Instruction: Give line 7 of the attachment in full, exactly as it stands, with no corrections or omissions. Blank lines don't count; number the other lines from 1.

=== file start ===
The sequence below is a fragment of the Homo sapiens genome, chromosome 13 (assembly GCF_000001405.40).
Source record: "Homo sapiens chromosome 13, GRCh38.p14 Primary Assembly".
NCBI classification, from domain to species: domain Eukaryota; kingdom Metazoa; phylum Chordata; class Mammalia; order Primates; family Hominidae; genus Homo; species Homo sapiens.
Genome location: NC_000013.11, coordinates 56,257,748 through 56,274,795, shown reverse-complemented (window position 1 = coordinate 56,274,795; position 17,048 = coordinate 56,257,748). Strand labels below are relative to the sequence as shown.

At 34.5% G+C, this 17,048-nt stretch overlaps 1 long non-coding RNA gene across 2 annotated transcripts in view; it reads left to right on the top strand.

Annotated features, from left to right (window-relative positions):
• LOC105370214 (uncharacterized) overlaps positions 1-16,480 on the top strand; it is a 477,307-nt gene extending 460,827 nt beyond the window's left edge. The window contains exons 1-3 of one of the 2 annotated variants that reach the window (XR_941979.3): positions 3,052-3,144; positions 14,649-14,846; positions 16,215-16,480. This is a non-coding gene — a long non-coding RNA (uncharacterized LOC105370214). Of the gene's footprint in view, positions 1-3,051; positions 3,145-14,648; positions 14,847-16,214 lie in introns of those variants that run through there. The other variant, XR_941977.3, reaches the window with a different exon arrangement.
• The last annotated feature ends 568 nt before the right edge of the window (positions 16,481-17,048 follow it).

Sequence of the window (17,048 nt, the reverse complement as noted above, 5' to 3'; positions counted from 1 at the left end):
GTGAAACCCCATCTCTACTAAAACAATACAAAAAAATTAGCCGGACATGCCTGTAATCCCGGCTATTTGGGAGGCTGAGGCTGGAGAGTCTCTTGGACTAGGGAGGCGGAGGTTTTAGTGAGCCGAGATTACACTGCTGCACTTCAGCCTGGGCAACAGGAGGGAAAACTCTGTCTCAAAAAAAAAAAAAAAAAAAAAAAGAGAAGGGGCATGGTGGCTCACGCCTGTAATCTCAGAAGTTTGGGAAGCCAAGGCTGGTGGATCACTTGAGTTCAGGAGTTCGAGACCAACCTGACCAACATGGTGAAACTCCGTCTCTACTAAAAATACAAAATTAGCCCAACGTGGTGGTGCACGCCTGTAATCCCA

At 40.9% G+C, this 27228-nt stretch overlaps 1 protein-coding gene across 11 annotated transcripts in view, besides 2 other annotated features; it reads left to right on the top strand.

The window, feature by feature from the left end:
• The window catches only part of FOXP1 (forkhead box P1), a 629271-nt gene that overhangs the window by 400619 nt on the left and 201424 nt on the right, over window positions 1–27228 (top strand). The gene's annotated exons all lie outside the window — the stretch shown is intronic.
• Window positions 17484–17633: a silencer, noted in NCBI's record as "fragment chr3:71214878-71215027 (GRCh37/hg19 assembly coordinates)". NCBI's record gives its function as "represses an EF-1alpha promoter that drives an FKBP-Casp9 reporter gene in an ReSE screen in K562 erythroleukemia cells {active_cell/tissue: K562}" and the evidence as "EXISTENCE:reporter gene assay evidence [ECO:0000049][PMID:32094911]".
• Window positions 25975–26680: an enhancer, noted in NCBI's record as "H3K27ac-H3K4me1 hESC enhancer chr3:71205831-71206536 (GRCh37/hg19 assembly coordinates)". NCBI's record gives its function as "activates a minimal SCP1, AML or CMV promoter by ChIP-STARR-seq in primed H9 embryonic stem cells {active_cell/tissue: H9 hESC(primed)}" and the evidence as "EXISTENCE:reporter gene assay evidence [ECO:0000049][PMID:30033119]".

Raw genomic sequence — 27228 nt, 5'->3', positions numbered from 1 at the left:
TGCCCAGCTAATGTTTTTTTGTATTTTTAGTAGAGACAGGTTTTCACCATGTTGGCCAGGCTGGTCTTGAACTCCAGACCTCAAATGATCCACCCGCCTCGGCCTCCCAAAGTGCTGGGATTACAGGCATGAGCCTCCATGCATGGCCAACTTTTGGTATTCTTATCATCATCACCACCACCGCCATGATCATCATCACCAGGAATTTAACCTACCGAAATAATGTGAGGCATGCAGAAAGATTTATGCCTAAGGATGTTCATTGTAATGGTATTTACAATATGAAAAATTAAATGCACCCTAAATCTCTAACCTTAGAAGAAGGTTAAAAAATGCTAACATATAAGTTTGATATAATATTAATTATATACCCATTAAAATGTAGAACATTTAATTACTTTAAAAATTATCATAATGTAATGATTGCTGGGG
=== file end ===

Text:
• LOC105370214 (uncharacterized) overlaps positions 1-16,480 on the top strand; it is a 477,307-nt gene extending 460,827 nt beyond the window's left edge. The window contains exons 1-3 of one of the 2 annotated variants that reach the window (XR_941979.3): positions 3,052-3,144; positions 14,649-14,846; positions 16,215-16,480. This is a non-coding gene — a long non-coding RNA (uncharacterized LOC105370214). Of the gene's footprint in view, positions 1-3,051; positions 3,145-14,648; positions 14,847-16,214 lie in introns of those variants that run through there. The other variant, XR_941977.3, reaches the window with a different exon arrangement.